Several studies have recommended different hive densities of A. mellifera/ha to provide adequate pollination services in blueberry, which is around ~ 8 hives/ha32. Even so, this study is the first to show that an increase in the fruit set of blueberry plants can be attained through differential management techniques with the same number of hives per ha (here we used 10 hives/ha following the local procedures). However, further experiments should be performed to evaluate indicators of the quality of the pollination service (e.g., size of the hive, number of bees, number of visits per unit of time). In view of the results presented in our work, the urgent adoption of precision handling should occur when performing pollination services with bee hives. These practices not only increase the survival of the bees used, but also increase the direct and net economic benefits38, and should be part of the agricultural business models. In the case of intensive blueberry production, the benefits of good pollination practices are obvious, evidenced by the fact that it generates an increase, on average, in fruit formation by 13% plus and 12% heavier fruits.

Although there is a lack of knowledge about the processes that explain how changes in visitation frequency to flowers could modify the firmness of blueberry fruit, several authors quote that cell wall calcium levels are determinant in fruit firmness39,40. As a hypothesis in this regard, we believe that the effect of the pollinator visit rate on the weight of the fruit (see Fig. 3) could be generating a higher water content within the fruits and thus increasing their firmness. In addition, although all plots sampled had been fertilized (see M&M), soil condition may differ between farms, and between plots within each farm, and thus this variable could explain some of the variation observed in the fruit quality.

Even so, taking into account the average yield values ​​of var. Emerald (10 T/ha.) provided in the market report presented by APAMA in 2015 (, it could be an increase in fruit production of up to 2.656 T/ha, in the case of this variety. If we analyze the earnings resulting from a precision pollination service using A. mellifera hives, for the 260 hectares of var. Emerald in the Argentine North East, the increase in profitability per ha would be around 18,592 U$A/ha with a general benefit for the sector of 4,833,920 U$A (considering an average price of 7 U$A/kg of fruit for export). Interestingly, those differential earnings could be obtained with solely an improvement in the pollination service for this variety. From the results obtained in this work and for the reasons detailed above, we encourage blueberry growers and beekeepers to include the practices described here under precision pollination to increase crop production and bee health.


Experimental design

Within the new varieties obtained in the market the variety "Emerald" is a good model for pollination service management. In Argentina the plant is vigorous and very productive, and can produce fruit in autumn without reducing the spring production through the long flowering period41. As of 2020, around 260 hectares are planted with this blueberry variety in Entre Ríos province.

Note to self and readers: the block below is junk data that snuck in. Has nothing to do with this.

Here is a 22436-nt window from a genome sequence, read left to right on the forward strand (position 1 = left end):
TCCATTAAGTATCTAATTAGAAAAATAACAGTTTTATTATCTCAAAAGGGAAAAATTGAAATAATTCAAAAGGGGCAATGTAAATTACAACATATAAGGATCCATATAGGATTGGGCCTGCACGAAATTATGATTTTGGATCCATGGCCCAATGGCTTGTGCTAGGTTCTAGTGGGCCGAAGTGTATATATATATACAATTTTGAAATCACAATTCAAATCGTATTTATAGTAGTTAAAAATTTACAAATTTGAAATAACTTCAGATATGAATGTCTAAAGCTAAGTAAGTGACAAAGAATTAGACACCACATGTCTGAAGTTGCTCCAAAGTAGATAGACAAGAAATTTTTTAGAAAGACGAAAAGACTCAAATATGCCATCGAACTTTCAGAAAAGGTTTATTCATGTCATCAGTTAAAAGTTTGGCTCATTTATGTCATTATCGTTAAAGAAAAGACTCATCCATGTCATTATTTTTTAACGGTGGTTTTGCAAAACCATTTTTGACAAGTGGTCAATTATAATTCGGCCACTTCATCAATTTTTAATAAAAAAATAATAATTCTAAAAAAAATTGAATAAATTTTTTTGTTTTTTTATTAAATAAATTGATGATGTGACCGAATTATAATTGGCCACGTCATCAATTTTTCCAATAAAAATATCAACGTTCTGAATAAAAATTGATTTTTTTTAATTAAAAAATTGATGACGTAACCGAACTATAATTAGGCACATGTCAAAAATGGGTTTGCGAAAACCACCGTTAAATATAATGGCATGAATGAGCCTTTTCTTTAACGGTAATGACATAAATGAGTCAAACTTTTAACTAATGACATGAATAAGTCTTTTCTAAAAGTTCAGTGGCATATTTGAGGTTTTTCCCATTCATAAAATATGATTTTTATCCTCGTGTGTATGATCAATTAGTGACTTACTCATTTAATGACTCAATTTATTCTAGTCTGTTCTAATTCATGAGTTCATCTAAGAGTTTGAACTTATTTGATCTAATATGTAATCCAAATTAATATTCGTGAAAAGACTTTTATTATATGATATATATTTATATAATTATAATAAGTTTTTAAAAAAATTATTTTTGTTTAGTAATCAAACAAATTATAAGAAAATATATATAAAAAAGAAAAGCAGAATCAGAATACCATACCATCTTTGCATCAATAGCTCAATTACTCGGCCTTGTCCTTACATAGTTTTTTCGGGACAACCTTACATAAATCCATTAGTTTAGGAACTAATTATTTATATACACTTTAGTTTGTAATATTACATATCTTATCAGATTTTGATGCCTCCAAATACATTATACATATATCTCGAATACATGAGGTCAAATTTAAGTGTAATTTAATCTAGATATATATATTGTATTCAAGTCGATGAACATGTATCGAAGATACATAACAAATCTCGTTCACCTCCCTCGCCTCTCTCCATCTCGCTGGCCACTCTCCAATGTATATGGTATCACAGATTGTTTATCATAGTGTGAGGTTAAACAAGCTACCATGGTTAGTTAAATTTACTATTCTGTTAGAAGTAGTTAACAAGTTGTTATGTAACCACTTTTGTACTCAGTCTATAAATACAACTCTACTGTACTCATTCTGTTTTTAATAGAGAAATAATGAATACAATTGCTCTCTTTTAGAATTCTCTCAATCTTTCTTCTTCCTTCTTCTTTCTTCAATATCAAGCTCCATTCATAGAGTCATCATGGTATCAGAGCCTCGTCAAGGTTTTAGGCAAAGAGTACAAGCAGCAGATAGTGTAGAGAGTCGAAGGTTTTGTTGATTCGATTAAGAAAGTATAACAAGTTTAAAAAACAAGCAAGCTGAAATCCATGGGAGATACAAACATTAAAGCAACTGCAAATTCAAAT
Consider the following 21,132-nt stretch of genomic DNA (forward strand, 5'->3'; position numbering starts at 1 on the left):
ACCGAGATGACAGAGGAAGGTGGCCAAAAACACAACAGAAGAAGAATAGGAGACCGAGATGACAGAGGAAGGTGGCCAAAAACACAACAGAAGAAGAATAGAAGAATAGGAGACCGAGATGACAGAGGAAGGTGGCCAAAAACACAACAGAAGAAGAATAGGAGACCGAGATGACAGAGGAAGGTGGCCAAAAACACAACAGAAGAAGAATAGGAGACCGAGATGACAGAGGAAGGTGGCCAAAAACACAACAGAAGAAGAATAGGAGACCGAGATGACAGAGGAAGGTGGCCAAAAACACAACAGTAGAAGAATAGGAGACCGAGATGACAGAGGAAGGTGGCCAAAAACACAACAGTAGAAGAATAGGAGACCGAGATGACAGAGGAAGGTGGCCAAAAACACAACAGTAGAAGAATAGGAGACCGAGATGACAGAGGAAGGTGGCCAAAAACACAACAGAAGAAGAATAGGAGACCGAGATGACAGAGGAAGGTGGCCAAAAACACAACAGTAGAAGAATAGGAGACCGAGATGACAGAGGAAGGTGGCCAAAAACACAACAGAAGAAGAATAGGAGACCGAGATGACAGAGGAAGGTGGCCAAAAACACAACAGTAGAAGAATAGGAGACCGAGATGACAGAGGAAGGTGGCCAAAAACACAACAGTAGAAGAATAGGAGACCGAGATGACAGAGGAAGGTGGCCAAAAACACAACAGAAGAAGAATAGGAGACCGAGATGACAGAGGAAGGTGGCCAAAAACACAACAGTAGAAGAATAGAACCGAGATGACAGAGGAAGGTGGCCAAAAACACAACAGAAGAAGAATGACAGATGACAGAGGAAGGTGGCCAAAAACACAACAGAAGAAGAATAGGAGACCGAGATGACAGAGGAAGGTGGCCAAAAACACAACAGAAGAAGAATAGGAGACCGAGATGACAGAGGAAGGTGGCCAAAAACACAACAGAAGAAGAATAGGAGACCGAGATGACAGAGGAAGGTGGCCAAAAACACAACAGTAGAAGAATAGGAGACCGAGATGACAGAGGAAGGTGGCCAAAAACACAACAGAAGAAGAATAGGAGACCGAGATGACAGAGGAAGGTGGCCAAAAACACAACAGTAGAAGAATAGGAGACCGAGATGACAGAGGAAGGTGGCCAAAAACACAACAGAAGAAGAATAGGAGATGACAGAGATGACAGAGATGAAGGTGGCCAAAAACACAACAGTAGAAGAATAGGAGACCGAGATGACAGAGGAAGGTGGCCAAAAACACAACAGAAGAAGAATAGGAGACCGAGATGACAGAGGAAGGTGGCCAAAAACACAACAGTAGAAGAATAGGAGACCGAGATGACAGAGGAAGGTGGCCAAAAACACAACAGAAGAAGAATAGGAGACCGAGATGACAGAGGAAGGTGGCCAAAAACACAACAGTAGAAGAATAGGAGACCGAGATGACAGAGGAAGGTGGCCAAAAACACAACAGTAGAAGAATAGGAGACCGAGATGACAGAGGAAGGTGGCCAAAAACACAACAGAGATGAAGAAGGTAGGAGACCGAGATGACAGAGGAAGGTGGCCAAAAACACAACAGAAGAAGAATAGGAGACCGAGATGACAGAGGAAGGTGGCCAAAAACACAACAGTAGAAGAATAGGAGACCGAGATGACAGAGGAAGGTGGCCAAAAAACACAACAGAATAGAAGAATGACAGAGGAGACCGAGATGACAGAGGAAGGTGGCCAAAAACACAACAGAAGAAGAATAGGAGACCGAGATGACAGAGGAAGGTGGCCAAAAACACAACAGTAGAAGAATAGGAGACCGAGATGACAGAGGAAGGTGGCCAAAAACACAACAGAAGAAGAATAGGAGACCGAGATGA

Field work was conducted during the 2017 flowering period (from July 17th to August 23rd, 2017) on 9 blueberry plots (Vaccinium corymbosum var. Emerald) located in the region of Concordia (Entre Rios, Argentina). Three plots were pollinated under “precision (precision) honey bee management”, while 6 other plots were pollinated under conventional (conventional) honey bee management (two conventional plots per precision plot). We decided to double the number of control plots per farm (conventional bee management) in order to reflect the variability that these agroecosystems present in the study region.

Each plot comprised a 1-ha area, planted with the Emerald variety. The plants were all the same age and subjected to the same agricultural management in respect to fertilization, pruning, water, etc. Six of the nine plots (2 precision plots and the corresponding 4 conventional ones) were open air, while 3 plots (one precision and two conventional) were covered with mesh. This mesh is used to prevent hail and wind damage. All the plots were pollinated by honey bees (Apis mellifera L.) at a density of 10 hives per cultivated ha (Fig. 5).

Figure 5
figure 5

Map of the plots of blueberries studied. The fields with conventional and precision management of bees are detailed in each farm, and the location of the hives used in each particular case. One Precision (yellow) and two Conventional (the numbers stand out C1 and C2, in red) plots were sampled per farm.

Precision honey bee management

One month before the blooming season, we carefully selected 30 beehives based on: (a) number of combs covered with adult bees, (b) number of combs with brood, and (c) the presence of an active egg-laying queen, to be prepared for the pollination service. The selected stock of beehives to be used in the precision plots came from the same stock of bees to be used in the control plots, and thus, we could expect that any differences regarding to bees’ performance in the field would be related to the different management (precision) and not due to differences regarding the stocks of bees, neither the ecotypes nor the beekeeping management previous to ours. During the month prior to the pollination service, the selected beehives were prepared for the blooming period by being fed with a dietary supplement (nutritional technology exclusively licensed by Beeflow S.A. and Beeflow Corporation) to boost their immune systems and strength. When blooming reached 5–10% in the precision plots, the beehives were placed so as to surround each plot and managed individually. Beehives were checked during the blooming period and, if it was necessary, they were also fed. We also coordinated pesticide spray applications with growers to avoid bee losses during the pollination service. When 95% of the female flowers were senescent the hives were retired from the field and returned to their original apiary.